I believe in Jesus Christ, his only Son, our Lord.
He was conceived by the power of the Holy Spirit
and born of the Virgin Mary.
The largest portion of the Apostles’ Creed focuses on the life and death of Jesus Christ. This is not surprising as Jesus the Christ is the central element of Christian belief and is contrasted with all others. This was true in the first century, in the early church, and is true today.
Jesus is introduced and described at the beginning of this section of the Apostles’ Creed. Jesus is the Christ, the Son of God, our Lord, conceived by the Spirit, and born of woman. There is a lot to unpack in this short statement.
Jesus. J. I. Packer (Affirming the Apostles’ Creed) starts with the name. “Jesus (Greek for Joshua, meaning “God is Savior”) is his proper name. It identifies him as a historical person, Mary’s son from Nazareth in Galilee … The four Gospels described his ministry in some detail.” (p. 60) Jesus was a human being who lived in a particular social context at a specific time in a defined place. Other humans who traveled with him and heard his teaching bore witness to his life. This witness was received by the church beyond the confines of Palestine and is preserved for us today. Our faith is grounded in history.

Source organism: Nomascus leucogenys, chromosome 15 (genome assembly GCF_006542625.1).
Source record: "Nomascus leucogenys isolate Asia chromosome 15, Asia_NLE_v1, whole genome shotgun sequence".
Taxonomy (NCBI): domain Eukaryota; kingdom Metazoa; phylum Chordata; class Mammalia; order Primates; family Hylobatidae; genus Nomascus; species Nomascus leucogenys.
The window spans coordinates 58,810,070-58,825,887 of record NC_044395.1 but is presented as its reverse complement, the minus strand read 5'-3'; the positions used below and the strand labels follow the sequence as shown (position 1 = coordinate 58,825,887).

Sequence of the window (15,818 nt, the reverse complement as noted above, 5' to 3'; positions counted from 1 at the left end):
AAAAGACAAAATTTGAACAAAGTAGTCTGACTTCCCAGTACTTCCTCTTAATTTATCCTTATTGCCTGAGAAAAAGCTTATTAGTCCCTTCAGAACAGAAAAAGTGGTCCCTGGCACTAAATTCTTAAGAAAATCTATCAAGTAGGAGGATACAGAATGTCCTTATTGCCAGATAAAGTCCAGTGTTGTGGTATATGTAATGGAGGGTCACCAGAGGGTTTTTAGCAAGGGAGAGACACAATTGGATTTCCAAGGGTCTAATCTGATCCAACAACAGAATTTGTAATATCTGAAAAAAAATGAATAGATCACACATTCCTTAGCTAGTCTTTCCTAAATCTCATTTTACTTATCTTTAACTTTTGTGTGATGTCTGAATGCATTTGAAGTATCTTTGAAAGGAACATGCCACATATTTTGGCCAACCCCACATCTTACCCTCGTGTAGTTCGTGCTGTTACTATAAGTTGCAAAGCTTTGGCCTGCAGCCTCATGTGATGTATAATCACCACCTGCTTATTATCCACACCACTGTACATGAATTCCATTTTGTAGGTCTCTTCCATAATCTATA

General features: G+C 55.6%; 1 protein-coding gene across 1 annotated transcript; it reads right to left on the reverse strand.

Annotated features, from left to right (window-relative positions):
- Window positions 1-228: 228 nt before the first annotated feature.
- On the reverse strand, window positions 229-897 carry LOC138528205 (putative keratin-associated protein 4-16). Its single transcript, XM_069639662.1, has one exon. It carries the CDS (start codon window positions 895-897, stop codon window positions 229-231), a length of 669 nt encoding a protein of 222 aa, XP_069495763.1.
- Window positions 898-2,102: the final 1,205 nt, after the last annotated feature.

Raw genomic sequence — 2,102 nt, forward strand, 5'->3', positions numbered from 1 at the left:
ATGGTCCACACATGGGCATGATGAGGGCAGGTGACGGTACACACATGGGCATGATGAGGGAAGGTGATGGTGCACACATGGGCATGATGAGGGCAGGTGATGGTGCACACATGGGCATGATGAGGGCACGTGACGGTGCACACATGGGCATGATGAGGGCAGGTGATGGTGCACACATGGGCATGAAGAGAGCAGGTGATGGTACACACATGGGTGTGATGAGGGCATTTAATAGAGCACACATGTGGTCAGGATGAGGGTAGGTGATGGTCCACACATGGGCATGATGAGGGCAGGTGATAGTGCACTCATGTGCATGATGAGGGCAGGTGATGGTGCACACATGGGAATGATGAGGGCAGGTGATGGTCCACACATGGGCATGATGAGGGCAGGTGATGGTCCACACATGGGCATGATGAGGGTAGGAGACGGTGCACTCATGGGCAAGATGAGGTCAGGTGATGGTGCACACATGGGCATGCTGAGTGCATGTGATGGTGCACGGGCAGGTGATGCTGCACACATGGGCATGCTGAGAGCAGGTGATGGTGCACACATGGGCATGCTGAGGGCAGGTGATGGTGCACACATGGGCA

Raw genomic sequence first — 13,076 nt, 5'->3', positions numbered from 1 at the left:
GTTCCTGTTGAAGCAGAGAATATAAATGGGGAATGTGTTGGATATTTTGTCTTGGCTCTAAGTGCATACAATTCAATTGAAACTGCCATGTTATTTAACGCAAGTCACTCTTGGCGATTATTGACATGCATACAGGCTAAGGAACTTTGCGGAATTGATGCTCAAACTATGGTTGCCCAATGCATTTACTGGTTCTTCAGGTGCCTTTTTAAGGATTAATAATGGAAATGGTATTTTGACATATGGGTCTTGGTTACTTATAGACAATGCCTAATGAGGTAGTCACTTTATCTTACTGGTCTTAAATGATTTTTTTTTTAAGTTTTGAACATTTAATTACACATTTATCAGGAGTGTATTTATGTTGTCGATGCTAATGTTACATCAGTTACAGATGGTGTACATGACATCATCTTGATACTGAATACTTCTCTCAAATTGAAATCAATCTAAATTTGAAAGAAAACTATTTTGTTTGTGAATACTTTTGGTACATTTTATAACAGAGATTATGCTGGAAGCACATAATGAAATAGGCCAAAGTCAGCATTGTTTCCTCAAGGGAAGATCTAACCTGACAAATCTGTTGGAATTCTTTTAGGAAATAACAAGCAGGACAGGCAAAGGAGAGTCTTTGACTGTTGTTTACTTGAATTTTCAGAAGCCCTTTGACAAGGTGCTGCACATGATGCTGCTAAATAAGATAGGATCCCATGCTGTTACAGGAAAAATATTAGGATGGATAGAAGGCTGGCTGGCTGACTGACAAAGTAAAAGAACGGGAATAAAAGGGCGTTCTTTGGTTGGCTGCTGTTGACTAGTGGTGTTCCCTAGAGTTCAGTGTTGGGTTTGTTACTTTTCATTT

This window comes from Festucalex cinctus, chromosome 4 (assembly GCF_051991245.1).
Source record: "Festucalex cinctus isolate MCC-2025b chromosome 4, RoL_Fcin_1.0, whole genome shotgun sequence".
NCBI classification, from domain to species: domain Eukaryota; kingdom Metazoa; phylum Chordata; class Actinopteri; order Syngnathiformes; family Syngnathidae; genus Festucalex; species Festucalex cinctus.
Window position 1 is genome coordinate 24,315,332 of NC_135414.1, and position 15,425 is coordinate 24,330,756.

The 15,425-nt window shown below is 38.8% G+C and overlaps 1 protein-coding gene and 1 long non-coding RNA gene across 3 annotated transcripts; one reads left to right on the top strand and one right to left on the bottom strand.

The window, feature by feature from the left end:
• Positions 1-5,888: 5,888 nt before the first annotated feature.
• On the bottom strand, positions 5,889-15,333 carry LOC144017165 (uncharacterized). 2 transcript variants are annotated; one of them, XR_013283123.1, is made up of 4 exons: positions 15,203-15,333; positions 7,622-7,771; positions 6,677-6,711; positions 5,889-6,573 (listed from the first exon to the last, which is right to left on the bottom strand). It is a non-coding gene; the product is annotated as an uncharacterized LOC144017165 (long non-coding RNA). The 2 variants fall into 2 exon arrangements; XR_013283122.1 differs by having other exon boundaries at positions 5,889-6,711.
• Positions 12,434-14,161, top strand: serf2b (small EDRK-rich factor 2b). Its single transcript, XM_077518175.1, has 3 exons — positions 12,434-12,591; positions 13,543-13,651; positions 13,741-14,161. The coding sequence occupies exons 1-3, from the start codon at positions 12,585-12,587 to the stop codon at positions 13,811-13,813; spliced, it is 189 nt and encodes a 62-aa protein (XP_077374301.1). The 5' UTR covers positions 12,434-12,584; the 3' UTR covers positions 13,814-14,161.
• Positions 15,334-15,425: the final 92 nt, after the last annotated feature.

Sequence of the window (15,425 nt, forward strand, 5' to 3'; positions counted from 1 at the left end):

Christ. But there is more. Jesus is the Christ, God’s Messiah. Christ is not his surname, it is a title and denotes a calling, a role or vocation. Both Packer and Michael Bird (What Christians ought to Believe) emphasize this. Michael fleshes it out for us:
So when the Apostles’ Creed refers to “Jesus Christ,” we should think of it as a reference to Jesus in his messianic office as the Christ, the long-awaited deliverer of Israel. The designation “Christ” is from the Greek word Christos, which itself is a translation of the Hebrew word mashiah, meaning “anointed one” (and from which comes the word Messiah). So for us, the mention of Jesus as “Christ” or “Messiah” should automatically evoke the wider gospel narrative pertaining to Jesus’s messianic ministry in Galilee and Judea. (p. 86)
The messianic role of Jesus, Packer notes, makes him prophet, priest, and king – roles requiring anointing in the Old Testament. In fact, naming Jesus as the Messiah connects him with the Old Testament narrative and the mission of God revealed there.